Measures Like Ohio’s Proposed ‘Heartbeat Bill’ Have Not Fared Well In Courts So Far
Even conservative judges have tended to strike down laws similar to Ohio's proposed ban on abortions once a fetal heartbeat is detected. But anti-abortion advocates believe the 2016 election might change that trend. In other women's health news, the U.S. Congress passes legislation requiring research into the health effects of breast-feeding mothers who take medications.
Cleveland Plain Dealer:
Ohio's 'Heartbeat Bill': How Conservative Judges In Other States Gutted Similar Laws
Measures similar to Ohio's "heartbeat bill," tacked on to unrelated legislation and hurried through both houses of the legislature Tuesday, were struck down by federal judges in other states as problematic and antithetical to well-established legal precedent pertaining to abortion. The judges who ruled against Arkansas and North Dakota's laws were all appointed by Republicans, and the conservative-leaning U.S. Supreme Court also decided to leave the lower court's rulings in place and reinforce existing precedent. (Heisig, 12/7)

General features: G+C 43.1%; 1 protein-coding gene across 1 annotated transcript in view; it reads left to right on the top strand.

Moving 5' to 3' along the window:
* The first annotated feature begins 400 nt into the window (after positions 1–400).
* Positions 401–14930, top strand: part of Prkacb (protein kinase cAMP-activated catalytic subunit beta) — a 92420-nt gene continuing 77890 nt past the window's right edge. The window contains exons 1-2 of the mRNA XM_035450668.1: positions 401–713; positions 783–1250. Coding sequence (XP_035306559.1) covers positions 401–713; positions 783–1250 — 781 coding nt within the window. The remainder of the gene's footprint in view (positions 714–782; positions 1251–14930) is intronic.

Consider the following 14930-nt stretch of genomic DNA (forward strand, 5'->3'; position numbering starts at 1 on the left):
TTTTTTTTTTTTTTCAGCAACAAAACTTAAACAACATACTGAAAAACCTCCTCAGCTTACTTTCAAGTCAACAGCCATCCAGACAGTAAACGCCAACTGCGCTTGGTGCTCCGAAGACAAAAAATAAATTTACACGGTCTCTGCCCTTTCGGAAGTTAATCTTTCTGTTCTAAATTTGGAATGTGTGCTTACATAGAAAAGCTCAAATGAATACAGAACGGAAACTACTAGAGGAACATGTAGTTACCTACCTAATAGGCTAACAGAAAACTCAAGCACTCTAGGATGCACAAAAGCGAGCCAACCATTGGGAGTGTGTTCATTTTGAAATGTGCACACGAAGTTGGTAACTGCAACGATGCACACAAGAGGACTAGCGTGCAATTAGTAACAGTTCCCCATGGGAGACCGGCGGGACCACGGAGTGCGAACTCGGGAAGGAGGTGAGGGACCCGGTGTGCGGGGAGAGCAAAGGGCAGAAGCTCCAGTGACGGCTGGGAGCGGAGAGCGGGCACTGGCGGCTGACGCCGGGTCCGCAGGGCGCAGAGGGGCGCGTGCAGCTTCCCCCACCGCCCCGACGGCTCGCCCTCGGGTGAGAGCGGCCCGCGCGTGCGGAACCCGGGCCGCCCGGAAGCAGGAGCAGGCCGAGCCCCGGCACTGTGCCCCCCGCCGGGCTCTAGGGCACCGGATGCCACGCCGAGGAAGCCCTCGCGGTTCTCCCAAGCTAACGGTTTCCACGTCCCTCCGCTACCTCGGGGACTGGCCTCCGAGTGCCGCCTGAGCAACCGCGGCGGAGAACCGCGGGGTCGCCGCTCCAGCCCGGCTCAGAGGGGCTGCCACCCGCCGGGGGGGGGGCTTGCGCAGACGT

Congress Wants To Study Risks Faced By Breast-Feeding Moms Who Take Medications
A bill that would require the federal government to conduct more research into health risks faced by women who use medications while breast-feeding is headed to President Barack Obama for his signature. The Senate passed the bill on Wednesday, marking a win for its chief author, Washington state Republican Rep. Jaime Herrera Beutler. The House passed the bill last week. The bill, called the Safe Medications for Moms and Babies Act, would create a new task force of federal and medical experts to study the issue and report to Congress. It’s co-sponsored by Democratic Rep. Kathy Castor of Florida. (Hotakainen, 12/7)